From another perspective, the second laser gyro of the present invention includes a substrate, a circular ring-shaped optical waveguide formed on the substrate, an optical coupler formed on the substrate, and a semiconductor optical amplifier and a photodetector both disposed on the substrate. The semiconductor optical amplifier is coupled to the circular ring-shaped optical waveguide so that the semiconductor optical amplifier and the circular ring-shaped optical waveguide form a circular ring-shaped optical path. The semiconductor optical amplifier and the circular ring-shaped optical waveguide generate a first laser light propagating clockwise in the optical path and a second laser light propagating counterclockwise in the optical path. The optical coupler extracts the first and the second laser lights from the circular ring-shaped optical waveguide and superimposes them. The photodetector observes a beat signal generated by the superimposed first and second laser lights. The expression “formed (or disposed) on a substrate” includes a case in which the subject matter is directly formed (or disposed) on the substrate, and it further includes a case in which the subject matter is formed (or disposed) on the substrate via certain layer.

An electronic device of the present invention includes the laser gyro of the present invention.

The first laser gyro of the present invention can achieve high sensitivity and low power consumption.

In the second laser gyro of the present invention, a circular ring-shaped optical path (an optical waveguide) can be formed using a material absorbing less laser light. Thus, it can be driven by low power.

The second laser gyro of the present invention also can be formed by mounting a semiconductor optical amplifier and a photodetector on a substrate on which an optical waveguide is formed. Accordingly, it enables an easy manufacture.

In addition, since the optical waveguide and the optical coupler used in the second laser gyro of the present invention can be formed on an identical substrate by techniques used for semiconductor device manufacturing processes (such as lithography and dry etching), it can be formed in a small size with higher accuracy. Thus, according to the present invention, it is possible to obtain a laser gyro in a small size with higher performance.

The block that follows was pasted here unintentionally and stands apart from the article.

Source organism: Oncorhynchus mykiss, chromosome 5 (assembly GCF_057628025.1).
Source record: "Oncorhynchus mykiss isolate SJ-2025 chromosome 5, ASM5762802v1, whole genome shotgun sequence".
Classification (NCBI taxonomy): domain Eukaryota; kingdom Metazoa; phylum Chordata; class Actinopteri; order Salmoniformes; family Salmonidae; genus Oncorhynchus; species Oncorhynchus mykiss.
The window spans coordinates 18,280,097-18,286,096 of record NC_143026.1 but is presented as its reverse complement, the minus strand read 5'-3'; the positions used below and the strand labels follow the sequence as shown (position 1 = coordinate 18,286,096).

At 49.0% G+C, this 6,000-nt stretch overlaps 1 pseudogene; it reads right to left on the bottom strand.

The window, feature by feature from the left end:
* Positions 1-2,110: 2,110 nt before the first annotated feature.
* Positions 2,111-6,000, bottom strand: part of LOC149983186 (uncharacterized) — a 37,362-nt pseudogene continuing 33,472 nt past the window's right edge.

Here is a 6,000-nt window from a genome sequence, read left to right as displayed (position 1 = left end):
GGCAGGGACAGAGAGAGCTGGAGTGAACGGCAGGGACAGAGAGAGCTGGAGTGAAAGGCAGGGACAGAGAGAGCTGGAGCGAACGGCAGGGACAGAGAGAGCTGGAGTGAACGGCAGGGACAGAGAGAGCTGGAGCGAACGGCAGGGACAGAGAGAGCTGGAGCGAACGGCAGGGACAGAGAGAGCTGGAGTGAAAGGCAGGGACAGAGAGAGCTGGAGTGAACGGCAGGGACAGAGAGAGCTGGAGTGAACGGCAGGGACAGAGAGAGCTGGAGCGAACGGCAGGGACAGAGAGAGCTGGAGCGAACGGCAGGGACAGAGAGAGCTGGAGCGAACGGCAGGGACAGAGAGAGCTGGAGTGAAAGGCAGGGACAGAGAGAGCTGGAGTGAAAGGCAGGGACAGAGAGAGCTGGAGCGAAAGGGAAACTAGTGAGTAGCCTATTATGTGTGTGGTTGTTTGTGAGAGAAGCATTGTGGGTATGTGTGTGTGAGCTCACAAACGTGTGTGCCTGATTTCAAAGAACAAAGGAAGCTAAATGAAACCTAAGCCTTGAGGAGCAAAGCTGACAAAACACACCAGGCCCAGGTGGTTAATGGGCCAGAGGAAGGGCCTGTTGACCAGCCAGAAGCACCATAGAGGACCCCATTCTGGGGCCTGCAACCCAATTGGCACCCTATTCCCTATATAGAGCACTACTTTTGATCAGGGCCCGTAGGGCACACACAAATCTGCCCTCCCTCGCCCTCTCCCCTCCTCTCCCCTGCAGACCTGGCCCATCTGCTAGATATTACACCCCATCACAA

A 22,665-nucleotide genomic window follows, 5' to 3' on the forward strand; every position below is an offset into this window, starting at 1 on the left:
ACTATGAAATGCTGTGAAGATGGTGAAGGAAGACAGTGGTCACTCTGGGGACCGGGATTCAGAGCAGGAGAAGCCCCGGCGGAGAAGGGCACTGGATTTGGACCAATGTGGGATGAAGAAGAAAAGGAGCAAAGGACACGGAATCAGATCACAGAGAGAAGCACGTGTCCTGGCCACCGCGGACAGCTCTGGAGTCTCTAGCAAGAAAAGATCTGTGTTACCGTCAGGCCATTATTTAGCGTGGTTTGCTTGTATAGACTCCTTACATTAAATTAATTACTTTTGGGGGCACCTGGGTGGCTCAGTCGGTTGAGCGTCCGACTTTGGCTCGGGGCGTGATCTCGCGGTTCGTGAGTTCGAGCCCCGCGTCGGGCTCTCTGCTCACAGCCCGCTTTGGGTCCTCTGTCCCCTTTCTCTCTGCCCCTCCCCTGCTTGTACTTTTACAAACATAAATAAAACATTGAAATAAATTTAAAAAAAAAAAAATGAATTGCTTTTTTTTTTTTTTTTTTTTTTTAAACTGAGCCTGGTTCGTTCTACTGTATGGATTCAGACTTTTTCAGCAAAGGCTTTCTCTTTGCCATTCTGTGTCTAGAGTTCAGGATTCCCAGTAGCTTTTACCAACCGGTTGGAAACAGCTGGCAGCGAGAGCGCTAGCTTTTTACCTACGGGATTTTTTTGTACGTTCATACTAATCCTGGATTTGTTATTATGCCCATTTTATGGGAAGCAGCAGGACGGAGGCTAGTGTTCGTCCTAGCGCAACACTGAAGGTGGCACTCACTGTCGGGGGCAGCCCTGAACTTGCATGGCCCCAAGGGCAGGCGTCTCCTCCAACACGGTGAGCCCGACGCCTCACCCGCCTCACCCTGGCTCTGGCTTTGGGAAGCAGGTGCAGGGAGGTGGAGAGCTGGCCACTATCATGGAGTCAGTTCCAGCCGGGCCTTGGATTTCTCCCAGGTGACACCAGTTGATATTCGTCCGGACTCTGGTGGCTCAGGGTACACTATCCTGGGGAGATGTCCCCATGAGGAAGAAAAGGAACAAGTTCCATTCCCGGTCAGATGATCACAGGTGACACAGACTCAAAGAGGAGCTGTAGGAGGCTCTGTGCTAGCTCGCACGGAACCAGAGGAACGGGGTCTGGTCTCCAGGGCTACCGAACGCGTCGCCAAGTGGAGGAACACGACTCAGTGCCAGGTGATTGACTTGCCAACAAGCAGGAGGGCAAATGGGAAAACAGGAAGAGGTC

BRIEF DESCRIPTION OF THE DRAWINGS

FIGS. 1A to 1H show steps of an example of a method of manufacturing the first laser gyro of the present invention.

FIGS. 2A to 2F show steps following FIG. 1H.

FIGS. 3A to 3C show steps following FIG. 2F.

FIG. 4 is a perspective view that schematically shows a part of a laser gyro manufactured by the method of FIGS. 1A to 3C.

FIG. 5 is a plan view that schematically shows an entire laser gyro manufactured by the method of FIGS. 1A to 3C.

FIG. 6 shows results of a simulation on a relationship between a threshold current and a peripheral length of a ring laser, regarding the first laser gyro.

FIG. 7 shows results of a simulation on a relationship among a threshold current, a peripheral length of a resonator and a ratio of an active region length in a peripheral length of the resonator, regarding the first laser gyro.

FIGS. 8A to 8H show steps of another example of a method of manufacturing the first laser gyro of the present invention.

FIGS. 9A to 9G show steps following FIG. 8H.

FIGS. 10A to 10C show an example of steps for manufacturing a second laser gyro of the present invention.

FIGS. 11A and 11B show steps following FIG. 10C.

FIGS. 12A and 12B show steps following FIG. 11B.

FIG. 13 is a top view schematically shows an example of the second laser gyro of the present invention.

FIG. 14 shows functions of the laser gyro shown in FIG. 13.

FIG. 15 is a top view schematically shows another example of the second laser gyro of the present invention.

DETAILED DESCRIPTION OF THE INVENTION

Hereinbelow, the present invention is described with examples. It should be noted, though, that the present invention is not limited to the examples below. For example, although the description below may mention specific materials or numeric values by way of example, other materials or values may be applied as long as the effects of the present invention are obtained.

[Laser Gyro]